Systems Biology

In Silico Landscaping

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Science  12 Apr 2002:
Vol. 296, Issue 5566, pp. 219
DOI: 10.1126/science.296.5566.219c

The development of microarray technology has powered an explosive expansion in the collection of data about the temporal and spatial expression of genes, and the soon-to-be-realized potential of similar advances in global measurement of protein levels offers the prospect of having in hand the basic parameters for building a computational model of a eukaryotic cell. In fact, the abundance of data may prove to be an embarrassment of riches because of the many ways in which the metabolic and regulatory pathways might be constructed and connected. Adding the constraints of observed interactions and laboriously gathered kinetic constants may help, particularly if analysis of simpler systems can be used as a guide.

You et al. have carried out experimental and computational studies on the growth of bacteriophage T7 and its host, Escherichia coli. The latest upgrade of their model, T7v2.5, incorporates parameters describing the host and phage nucleic acid polymerases and the host protein synthesis machinery, as well as the temporal expression of the phage genes (early and late). They find that the primary limitation on T7 growth is the number of ribosomes. In a regime of plentiful protein synthesis, the quantity of host polymerase can be limiting, but too much polymerase will result in excessive transcription of the phage early genes and diversion of the ribosomes away from making capsid proteins from late gene transcripts. Although other factors, such as host cell volume and phage polymerase processivity, are less important, they too may be limiting in certain areas of the n-dimensional fitness landscape.—GJC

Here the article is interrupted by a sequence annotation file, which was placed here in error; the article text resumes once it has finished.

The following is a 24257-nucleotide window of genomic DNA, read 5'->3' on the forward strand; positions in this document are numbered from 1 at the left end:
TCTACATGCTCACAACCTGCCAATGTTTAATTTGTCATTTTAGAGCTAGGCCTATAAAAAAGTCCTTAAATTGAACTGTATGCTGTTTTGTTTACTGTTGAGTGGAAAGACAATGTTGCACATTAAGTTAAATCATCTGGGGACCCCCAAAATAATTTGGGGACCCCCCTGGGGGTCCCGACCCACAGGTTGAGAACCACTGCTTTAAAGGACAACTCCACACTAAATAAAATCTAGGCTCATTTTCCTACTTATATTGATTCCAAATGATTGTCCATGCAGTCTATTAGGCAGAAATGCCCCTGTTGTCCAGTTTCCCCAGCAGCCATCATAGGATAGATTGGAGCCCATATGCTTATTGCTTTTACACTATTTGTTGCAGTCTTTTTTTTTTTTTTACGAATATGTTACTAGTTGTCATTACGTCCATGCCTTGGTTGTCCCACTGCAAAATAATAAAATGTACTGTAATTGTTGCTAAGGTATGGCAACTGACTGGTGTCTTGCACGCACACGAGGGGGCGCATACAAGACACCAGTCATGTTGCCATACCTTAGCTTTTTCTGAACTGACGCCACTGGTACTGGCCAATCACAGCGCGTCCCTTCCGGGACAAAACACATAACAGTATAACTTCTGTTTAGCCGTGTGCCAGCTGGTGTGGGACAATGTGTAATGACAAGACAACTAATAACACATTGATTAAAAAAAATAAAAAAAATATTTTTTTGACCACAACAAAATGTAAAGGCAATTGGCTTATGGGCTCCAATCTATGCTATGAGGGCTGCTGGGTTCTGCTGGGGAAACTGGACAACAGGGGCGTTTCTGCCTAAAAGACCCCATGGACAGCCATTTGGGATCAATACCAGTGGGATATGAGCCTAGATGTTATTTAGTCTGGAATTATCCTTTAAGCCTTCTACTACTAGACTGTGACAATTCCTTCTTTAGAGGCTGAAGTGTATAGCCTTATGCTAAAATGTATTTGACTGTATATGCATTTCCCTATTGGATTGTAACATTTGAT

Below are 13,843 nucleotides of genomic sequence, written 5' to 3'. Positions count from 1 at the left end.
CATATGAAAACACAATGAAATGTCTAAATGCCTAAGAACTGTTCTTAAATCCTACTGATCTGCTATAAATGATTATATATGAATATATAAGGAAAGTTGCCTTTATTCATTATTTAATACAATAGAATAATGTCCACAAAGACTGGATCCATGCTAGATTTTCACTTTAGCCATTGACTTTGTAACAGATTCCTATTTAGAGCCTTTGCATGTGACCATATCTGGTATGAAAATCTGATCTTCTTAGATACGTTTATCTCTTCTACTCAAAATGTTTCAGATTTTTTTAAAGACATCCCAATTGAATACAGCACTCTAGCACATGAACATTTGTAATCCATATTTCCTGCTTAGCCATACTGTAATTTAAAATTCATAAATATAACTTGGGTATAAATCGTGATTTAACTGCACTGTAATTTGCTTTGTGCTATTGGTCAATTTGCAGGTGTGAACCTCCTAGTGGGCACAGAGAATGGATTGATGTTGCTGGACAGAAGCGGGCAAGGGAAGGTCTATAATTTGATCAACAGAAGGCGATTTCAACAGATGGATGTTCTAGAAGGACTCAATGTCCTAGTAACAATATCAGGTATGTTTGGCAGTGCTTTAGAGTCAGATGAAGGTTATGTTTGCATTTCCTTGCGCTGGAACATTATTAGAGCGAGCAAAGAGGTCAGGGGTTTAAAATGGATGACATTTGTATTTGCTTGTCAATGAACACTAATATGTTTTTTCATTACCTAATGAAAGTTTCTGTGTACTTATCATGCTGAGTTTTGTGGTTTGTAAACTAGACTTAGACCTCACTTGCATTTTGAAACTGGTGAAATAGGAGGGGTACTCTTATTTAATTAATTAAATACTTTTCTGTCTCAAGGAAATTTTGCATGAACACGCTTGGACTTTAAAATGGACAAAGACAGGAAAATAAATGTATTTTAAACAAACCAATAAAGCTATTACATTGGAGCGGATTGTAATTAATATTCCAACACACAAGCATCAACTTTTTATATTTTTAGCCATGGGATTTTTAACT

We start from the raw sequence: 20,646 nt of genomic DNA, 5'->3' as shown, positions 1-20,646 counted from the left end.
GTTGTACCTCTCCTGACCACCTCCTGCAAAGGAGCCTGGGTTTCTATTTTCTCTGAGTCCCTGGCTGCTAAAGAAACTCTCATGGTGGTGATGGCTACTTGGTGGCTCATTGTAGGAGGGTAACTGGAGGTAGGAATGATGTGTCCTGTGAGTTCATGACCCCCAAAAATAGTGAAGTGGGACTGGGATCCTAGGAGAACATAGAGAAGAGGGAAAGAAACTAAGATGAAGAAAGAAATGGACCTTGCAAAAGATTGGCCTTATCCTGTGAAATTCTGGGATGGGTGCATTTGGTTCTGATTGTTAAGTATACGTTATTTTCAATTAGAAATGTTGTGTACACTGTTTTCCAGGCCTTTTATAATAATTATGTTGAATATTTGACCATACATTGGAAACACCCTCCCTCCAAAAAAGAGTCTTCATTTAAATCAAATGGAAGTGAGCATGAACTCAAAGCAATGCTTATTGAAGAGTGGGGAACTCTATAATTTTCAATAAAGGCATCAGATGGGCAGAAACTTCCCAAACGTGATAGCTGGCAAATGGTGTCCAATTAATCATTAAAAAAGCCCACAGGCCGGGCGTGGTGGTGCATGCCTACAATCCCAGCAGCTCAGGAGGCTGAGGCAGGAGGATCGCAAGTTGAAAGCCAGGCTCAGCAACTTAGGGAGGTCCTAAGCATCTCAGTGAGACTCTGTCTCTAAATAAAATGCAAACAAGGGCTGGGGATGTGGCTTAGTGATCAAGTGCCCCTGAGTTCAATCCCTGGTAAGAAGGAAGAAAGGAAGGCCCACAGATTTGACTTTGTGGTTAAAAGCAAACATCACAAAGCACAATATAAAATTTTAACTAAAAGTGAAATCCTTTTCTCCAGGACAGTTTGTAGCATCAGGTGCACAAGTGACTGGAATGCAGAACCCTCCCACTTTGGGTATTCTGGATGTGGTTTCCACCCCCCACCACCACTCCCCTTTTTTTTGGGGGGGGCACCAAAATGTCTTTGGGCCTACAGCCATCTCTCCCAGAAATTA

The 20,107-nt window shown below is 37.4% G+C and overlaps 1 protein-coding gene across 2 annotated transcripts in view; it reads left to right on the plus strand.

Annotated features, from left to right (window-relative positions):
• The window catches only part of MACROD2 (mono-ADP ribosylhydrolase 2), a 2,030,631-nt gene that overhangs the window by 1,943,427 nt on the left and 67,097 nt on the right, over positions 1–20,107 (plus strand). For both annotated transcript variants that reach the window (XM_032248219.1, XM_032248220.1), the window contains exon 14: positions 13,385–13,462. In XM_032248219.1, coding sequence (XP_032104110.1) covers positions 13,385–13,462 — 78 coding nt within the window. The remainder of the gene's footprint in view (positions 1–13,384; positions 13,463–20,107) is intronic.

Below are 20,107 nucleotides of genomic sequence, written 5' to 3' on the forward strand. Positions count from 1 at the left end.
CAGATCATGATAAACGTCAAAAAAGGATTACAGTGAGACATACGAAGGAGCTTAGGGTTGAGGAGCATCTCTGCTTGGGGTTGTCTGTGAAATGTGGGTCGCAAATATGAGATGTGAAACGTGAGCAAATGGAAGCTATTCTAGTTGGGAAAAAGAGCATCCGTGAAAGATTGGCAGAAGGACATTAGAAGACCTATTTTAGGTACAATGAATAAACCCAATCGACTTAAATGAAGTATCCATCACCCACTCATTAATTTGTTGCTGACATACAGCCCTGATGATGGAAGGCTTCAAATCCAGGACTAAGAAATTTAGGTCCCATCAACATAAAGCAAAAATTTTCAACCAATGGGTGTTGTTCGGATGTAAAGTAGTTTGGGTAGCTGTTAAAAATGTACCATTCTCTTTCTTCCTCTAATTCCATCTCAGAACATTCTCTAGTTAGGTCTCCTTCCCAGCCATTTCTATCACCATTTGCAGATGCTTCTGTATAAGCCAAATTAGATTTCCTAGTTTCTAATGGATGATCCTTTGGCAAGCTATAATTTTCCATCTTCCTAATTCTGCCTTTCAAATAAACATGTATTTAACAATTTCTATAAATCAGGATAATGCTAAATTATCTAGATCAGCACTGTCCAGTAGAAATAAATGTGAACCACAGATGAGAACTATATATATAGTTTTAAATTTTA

J. Bacteriol.184, 1888 (2002).

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